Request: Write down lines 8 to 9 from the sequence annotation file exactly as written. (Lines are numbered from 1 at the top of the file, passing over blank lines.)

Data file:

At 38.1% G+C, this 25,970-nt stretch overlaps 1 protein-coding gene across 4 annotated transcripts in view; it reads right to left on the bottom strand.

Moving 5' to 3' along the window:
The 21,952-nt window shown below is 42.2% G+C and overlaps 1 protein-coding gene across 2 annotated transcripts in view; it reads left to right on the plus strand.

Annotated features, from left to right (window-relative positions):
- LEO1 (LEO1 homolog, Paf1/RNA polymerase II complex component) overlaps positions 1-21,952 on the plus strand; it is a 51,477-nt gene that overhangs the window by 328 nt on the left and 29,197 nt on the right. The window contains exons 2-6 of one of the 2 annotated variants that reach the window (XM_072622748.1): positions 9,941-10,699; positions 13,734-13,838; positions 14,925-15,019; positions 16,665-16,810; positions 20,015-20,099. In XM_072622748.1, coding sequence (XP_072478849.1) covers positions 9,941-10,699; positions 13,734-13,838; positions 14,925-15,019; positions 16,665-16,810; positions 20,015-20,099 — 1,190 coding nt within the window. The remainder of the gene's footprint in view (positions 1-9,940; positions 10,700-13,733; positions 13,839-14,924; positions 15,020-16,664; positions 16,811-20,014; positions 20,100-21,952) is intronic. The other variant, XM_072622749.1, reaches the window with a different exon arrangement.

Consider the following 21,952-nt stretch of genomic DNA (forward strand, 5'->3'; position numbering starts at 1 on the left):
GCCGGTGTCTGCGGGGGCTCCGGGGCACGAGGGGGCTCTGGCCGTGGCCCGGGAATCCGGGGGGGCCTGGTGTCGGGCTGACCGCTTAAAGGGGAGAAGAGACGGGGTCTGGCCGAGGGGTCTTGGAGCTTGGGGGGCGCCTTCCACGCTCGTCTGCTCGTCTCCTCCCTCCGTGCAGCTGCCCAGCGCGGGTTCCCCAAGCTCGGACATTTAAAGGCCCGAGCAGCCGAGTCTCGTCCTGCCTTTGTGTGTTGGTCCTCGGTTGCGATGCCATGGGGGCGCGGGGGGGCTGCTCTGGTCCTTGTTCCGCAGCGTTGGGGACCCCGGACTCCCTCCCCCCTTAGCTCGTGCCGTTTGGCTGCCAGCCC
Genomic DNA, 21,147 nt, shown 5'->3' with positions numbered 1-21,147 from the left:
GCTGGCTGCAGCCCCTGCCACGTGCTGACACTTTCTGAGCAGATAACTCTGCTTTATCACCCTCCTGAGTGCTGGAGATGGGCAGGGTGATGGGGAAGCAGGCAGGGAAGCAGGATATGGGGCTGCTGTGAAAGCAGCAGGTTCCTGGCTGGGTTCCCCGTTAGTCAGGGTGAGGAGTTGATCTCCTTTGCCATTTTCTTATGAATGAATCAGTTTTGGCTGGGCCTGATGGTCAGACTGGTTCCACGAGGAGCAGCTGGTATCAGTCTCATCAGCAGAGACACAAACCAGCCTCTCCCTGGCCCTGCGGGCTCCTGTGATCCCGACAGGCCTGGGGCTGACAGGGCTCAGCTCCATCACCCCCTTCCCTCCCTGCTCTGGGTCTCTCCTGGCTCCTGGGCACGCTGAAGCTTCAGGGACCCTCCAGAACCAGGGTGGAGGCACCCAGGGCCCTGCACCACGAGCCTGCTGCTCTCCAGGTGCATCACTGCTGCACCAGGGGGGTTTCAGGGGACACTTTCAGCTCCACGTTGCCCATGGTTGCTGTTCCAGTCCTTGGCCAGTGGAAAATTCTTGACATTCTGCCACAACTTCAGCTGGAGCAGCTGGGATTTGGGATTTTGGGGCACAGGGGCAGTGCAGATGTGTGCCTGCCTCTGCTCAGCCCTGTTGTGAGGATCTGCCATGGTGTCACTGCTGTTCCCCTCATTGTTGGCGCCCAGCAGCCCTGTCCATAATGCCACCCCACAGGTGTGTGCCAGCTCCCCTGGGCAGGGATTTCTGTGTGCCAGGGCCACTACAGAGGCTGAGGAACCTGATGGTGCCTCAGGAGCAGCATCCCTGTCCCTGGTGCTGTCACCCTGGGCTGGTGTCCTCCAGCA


Genomic DNA, 21,147 nt, shown 5'->3' with positions numbered 1-21,147 from the left:
GCTGGCTGCAGCCCCTGCCACGTGCTGACACTTTCTGAGCAGATAACTCTGCTTTATCACCCTCCTGAGTGCTGGAGATGGGCAGGGTGATGGGGAAGCAGGCAGGGAAGCAGGATATGGGGCTGCTGTGAAAGCAGCAGGTTCCTGGCTGGGTTCCCCGTTAGTCAGGGTGAGGAGTTGATCTCCTTTGCCATTTTCTTATGAATGAATCAGTTTTGGCTGGGCCTGATGGTCAGACTGGTTCCACGAGGAGCAGCTGGTATCAGTCTCATCAGCAGAGACACAAACCAGCCTCTCCCTGGCCCTGCGGGCTCCTGTGATCCCGACAGGCCTGGGGCTGACAGGGCTCAGCTCCATCACCCCCTTCCCTCCCTGCTCTGGGTCTCTCCTGGCTCCTGGGCACGCTGAAGCTTCAGGGACCCTCCAGAACCAGGGTGGAGGCACCCAGGGCCCTGCACCACGAGCCTGCTGCTCTCCAGGTGCATCACTGCTGCACCAGGGGGGTTTCAGGGGACACTTTCAGCTCCACGTTGCCCATGGTTGCTGTTCCAGTCCTTGGCCAGTGGAAAATTCTTGACATTCTGCCACAACTTCAGCTGGAGCAGCTGGGATTTGGGATTTTGGGGCACAGGGGCAGTGCAGATGTGTGCCTGCCTCTGCTCAGCCCTGTTGTGAGGATCTGCCATGGTGTCACTGCTGTTCCCCTCATTGTTGGCGCCCAGCAGCCCTGTCCATAATGCCACCCCACAGGTGTGTGCCAGCTCCCCTGGGCAGGGATTTCTGTGTGCCAGGGCCACTACAGAGGCTGAGGAACCTGATGGTGCCTCAGGAGCAGCATCCCTGTCCCTGGTGCTGTCACCCTGGGCTGGTGTCCTCCAGCA